Well, it finally happened. country music (C&W — Country & Western) has gone respectable. In the US, PBS ran 8 episodes about the history of country music. Originally it was called hillbilly music. Today you’re more likely to hear what’s called “country crossover” from singers like Kacey Musgraves and (in my opinion) Garth Brooks.
Most people don’t know that I am a big fan of country music — classical country, the real thing, with Hank Williams, George Jones (my fave!), Johnny Cash … the whole line-up. However, now that it’s a big PBS hit, I can come out of the closet and admit it’s one of my two favorite genres.
I discovered C&W while driving around the US a long time ago in a classic VW bug with just a radio. Country music filled the airwaves and frankly, those truck driver songs were just what I wanted to hear on those long, lonely highways. It’s my background music when I’m writing copy.
While PBS claims country music is “America’s own,” the genre has found fans all over the world.
I remember standing on a curb in Amsterdam, Netherlands, when a familiar Johnny Cash tune came from a BMW stopped at the light.
When I visited Ukraine as an exchange professor back in the nineties, a nice young man drove me to the Kyiv airport in a large van usually reserved for the medical exchange program. The van had a tape deck and I had some C&W cassettes. The young man’s face lit up when he saw them and I gave him a handful to keep.
Country stars have performed to sellout crowds all over the world. And in one memorable video, Vince Gill performs with a country singer who has her own band in Sweden.
Here are three copywriting lessons from C&W music.
(1) Go big on emotions.
If you’ve ever listened to real country songs, you probably know they’re heavy on storytelling, emotion, and everyday life. The lyrics tend to lean on the side of melodrama, sadness, and heartache. The first PBS episode explains: the music appealed to a certain audience precisely because they could relate to the stories.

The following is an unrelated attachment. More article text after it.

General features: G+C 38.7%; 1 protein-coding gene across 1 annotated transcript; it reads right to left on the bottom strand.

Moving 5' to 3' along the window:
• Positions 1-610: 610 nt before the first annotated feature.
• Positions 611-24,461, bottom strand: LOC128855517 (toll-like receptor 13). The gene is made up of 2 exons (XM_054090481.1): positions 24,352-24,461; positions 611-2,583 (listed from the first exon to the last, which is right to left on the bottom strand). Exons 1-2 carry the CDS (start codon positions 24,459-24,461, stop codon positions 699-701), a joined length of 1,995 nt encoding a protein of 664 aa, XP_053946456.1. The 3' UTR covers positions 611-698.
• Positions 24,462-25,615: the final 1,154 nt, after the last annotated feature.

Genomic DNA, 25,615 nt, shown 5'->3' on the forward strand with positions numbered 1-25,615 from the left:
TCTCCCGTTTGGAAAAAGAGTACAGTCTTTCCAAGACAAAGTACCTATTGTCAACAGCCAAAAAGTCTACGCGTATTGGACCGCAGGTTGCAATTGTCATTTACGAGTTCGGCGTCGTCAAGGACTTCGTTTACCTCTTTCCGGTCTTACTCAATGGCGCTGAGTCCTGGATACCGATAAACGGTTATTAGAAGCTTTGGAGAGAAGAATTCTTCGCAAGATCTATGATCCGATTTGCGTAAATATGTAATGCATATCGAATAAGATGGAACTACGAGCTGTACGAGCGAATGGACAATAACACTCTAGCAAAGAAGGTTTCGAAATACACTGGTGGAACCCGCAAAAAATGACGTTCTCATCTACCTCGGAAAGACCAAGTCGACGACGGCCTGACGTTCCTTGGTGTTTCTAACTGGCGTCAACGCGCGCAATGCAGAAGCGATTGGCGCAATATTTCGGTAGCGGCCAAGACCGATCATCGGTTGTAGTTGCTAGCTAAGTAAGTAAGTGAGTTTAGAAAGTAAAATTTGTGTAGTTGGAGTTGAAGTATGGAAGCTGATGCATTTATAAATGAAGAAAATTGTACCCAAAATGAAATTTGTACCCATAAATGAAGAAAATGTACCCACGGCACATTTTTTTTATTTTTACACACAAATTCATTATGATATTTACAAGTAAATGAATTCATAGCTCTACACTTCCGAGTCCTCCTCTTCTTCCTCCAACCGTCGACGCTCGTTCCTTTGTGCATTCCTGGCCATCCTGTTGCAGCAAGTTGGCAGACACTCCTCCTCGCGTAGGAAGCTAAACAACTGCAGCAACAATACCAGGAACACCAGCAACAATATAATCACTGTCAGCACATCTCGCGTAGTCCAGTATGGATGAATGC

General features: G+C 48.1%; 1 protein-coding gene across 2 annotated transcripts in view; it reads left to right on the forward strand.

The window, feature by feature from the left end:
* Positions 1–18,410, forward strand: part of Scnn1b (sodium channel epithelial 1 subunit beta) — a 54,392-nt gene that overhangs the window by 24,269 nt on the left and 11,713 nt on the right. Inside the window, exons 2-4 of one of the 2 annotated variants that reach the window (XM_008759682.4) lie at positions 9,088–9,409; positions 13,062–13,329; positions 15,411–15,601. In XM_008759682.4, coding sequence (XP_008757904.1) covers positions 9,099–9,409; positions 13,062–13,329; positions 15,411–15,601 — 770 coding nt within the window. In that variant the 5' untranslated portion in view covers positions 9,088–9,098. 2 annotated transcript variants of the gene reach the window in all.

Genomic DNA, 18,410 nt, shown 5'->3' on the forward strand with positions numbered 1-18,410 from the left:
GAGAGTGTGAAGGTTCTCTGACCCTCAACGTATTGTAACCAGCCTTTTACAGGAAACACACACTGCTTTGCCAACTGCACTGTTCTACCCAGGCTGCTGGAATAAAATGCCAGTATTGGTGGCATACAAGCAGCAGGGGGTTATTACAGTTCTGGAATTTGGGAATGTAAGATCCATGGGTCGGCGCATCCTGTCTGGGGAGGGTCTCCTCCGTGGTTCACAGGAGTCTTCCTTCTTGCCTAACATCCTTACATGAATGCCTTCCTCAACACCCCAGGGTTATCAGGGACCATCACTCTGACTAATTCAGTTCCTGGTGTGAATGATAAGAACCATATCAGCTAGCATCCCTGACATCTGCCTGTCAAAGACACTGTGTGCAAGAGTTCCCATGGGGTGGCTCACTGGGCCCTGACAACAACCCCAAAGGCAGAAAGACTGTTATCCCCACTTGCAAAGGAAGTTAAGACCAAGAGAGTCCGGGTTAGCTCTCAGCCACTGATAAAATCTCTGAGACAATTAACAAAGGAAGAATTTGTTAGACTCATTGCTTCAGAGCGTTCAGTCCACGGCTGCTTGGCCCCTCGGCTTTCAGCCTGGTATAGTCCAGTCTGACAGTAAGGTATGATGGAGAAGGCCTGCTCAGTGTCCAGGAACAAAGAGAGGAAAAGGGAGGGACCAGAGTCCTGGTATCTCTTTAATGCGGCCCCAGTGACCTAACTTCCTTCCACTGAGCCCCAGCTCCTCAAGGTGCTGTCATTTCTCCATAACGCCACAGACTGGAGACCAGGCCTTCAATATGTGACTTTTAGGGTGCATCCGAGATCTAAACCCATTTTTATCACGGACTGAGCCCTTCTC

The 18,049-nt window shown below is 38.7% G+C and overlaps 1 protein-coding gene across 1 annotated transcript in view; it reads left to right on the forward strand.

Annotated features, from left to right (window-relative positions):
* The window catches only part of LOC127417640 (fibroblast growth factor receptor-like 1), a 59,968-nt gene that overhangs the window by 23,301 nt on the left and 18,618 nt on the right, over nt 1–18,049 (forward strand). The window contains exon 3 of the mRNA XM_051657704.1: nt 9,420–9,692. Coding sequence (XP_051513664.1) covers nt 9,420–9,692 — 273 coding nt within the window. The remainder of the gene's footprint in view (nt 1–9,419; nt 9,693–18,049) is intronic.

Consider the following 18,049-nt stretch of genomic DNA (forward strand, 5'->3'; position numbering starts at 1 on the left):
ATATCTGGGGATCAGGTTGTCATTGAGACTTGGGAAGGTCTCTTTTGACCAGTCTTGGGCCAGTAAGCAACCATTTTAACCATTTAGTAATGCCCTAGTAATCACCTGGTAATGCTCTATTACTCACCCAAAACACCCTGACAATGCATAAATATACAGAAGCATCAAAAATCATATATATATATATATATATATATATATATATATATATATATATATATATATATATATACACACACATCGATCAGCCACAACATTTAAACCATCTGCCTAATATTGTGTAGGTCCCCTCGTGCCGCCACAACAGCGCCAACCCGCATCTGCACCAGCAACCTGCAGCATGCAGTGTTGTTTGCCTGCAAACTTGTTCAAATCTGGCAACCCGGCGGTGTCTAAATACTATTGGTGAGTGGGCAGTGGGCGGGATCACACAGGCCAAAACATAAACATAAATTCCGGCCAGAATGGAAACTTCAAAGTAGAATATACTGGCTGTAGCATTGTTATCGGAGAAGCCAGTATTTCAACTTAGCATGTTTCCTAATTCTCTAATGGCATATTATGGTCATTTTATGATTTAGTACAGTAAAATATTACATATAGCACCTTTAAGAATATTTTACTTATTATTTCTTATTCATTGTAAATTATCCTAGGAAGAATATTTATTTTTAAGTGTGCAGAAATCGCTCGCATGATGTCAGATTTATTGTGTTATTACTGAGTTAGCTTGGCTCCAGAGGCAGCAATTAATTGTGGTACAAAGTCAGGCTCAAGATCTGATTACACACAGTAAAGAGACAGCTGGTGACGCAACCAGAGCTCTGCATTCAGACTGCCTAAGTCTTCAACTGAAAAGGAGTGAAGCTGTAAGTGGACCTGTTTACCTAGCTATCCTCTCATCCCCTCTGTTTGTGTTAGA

Copywriting also starts with strong emotions. We even go for melodrama.
A country artist might write about “crying into your unpaid bills …”
A copywriter might write, “Are you overwhelmed and frustrated because…” or the classic, “Are you struggling …”
(2) Tell the story in as few words as possible.
Country music compels attention by evoking images. We’ll look at three examples.
The story alternates male and female voices as if the characters were writing or emailing each other.
She’s moved to California, probably to see if she can make it in show business. She’s living in West Los Angeles in a small apartment with a calico cat. And she misses the big sky country, the open plains where you can see the stars and the real cowboys: she’s amused by the guys who hang out “on the Sunset Strip” hoping to be like her boyfriend, who’s a real cowboy.
Meanwhile, he’s still in Oklahoma, working all day in the fields, attuned to the changing seasons. He drives into town to have a couple of drinks, but he can’t get her out of his mind.
In just a few lines the writer has evoked a story that will resonate widely with a variety of audiences. It could even be the first two-thirds of a romantic comedy.
The man and woman love each other, but their identity is bound up in careers that can’t be transplanted easily. Los Angeles doesn’t have a place for real cowboys and she doesn’t seem to have a place in Tulsa; she may be a rancher’s daughter but she wants something different.